- [DramaScape] Secret Bio Lab
- [Mongoose Publishing] Traveller Element Cruiser Box Set Kickstarter
- [Mongoose Publishing] Traveller – Marches Adventure 2: Mission to Mithril
- [DramaScape] US M4 Sherman and German Tiger I WWII Tanks
- [Mongoose Publishing] Traveller – Great Rift Adventure 3: Flatlined
- [DramaScape] SciFi Research Station
- [Mongoose Publishing] Traveller – Great Rift Adventure 2: Deepnight Endeavour
- [DramaScape] Modern Zombies
- [DramaScape] SciFi Police Station
- Dark Times Issue 2 Now Available
Know Your Players
So you’re a GM thinking about starting a new campaign. No doubt, you’ve got some cool ideas and are champing at the bit to get started, but how do you know your players will enjoy what you’ve planned? Better yet, wouldn’t it be cool to know what your players enjoy about gaming before spending hours and hours crafting a module or campaign?
One of the most vital aspects of a GM’s “job” is to know the players sitting at his table. While it is likely that you may have known and even gamed with some of your players for years (or decades) it is still important to understand exactly what each of the participants wants from a gaming session. For example, if most of your players love combat crafting a highly complex political game is probably going to be a waste of time.
So even before you start to think about what adventures you are going to run you need to think about your players (and of course yourself) want from the game. Successful campaigns are those that all participants feel excited and energised about and if a campaign or adventure contains elements designed to play to the participants’ likes, the game is much more likely to be a success.
Several years ago, I ran into a problem during one of my campaigns. I was running a 3.5 conversion of the classic Temple of Elemental Evil and the campaign had started well, but game play had hit a dead spot. Energy was low around the table and some of the players seemed frustrated. The campaign had clearly hit a stale patch – most of the participants didn’t really seem to be enjoying themselves and I didn’t know why.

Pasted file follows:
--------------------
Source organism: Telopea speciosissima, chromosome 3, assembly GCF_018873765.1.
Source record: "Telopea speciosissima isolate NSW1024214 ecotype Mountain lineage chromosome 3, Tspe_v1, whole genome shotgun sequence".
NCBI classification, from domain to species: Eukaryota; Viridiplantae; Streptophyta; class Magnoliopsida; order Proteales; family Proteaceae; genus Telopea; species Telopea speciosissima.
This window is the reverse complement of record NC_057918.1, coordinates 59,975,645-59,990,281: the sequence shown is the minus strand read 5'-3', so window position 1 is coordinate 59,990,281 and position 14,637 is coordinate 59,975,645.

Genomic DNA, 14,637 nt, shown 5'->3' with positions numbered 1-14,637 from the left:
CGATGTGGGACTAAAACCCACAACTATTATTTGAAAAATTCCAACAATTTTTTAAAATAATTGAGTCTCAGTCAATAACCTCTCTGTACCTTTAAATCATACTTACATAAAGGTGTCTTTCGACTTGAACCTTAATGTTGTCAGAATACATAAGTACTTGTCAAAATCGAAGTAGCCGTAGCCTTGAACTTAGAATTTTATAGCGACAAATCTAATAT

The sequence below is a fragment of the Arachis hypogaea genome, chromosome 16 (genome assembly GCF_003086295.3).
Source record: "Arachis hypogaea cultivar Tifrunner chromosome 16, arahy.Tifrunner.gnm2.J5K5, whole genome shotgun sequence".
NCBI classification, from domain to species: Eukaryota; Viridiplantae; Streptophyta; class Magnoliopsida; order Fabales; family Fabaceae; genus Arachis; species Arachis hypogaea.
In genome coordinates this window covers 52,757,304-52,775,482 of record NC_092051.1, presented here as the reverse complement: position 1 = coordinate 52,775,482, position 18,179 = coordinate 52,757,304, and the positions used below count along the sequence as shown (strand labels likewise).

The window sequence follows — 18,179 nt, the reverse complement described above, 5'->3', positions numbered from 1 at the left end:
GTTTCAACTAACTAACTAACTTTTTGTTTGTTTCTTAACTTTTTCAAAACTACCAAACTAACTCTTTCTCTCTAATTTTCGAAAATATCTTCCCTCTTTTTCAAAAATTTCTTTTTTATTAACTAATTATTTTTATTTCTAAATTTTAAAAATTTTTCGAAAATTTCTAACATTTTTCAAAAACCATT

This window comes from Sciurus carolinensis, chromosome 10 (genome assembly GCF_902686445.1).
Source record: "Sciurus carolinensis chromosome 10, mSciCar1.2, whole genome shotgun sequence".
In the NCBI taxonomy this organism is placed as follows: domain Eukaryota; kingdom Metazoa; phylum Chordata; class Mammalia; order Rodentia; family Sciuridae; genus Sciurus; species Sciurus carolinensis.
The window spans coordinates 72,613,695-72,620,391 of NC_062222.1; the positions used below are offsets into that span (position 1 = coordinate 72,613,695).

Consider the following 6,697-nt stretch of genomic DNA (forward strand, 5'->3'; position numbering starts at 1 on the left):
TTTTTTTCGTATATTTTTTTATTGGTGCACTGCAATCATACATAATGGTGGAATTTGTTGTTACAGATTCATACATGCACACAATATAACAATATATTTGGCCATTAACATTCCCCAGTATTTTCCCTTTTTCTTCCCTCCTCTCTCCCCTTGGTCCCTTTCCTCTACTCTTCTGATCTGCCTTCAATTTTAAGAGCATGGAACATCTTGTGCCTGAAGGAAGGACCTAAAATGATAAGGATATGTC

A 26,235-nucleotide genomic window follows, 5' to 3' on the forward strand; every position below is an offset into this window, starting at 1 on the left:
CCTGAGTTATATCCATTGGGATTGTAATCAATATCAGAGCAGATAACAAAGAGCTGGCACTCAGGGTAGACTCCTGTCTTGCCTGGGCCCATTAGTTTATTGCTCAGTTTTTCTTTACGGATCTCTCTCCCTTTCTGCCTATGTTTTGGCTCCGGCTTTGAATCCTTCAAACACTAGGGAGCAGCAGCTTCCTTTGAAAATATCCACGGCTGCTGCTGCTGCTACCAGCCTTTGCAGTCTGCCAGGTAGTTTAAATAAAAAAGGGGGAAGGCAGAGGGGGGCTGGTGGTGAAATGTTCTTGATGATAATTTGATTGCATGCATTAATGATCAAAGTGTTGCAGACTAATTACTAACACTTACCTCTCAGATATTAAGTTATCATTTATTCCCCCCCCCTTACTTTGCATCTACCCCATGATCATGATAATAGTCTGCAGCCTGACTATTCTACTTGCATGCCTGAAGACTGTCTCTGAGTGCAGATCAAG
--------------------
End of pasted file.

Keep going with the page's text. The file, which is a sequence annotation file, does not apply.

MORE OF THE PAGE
Luckily, the (real life) job I held at the time presented a solution. We’d been playing with Eisenhower matrixes and I decided to design one to illustrate what we all wanted to get out of the game.
The challenge/role-play matrix measures gamers’ enjoyment of challenges (combat, skill challenges and so on) and role-playing (character portrayal and development, campaign back-story, plot and so on) and plots them in a handy visual format.
Using the matrix is simple; ask each participant to grade challenge and role-play on a scale of 1 to 10 (1 being dislike a lot and 10 being like a lot) before plotting their positions on the matrix. Plotting them thusly lets a GM easily see exactly how his goals for gaming relate to his players (and to see how alike his players are). The matrix also acts as an excellent reminder of the players’ likes and dislikes while designing encounters and adventures, enabling the GM to better create situations the players will enjoy.
While the matrix is a handy visual reference it is still important to talk with the players about the course and flavour of the game; using the matrix, however, gives the GM an excellent place to start that conversion.
The attached example shows the results of the original matrix. It was immediately obvious what the problem was. One of the players (and as it turned out the most vocal) much preferred combat to role-play and wherever possible steered the group towards those situation exclusively. Understanding this problem enabled me to design more role-play situation while keeping a large element of combat for the other player.
Next month I’ll consider exactly what a campaign is and discuss several approaches to starting a new one!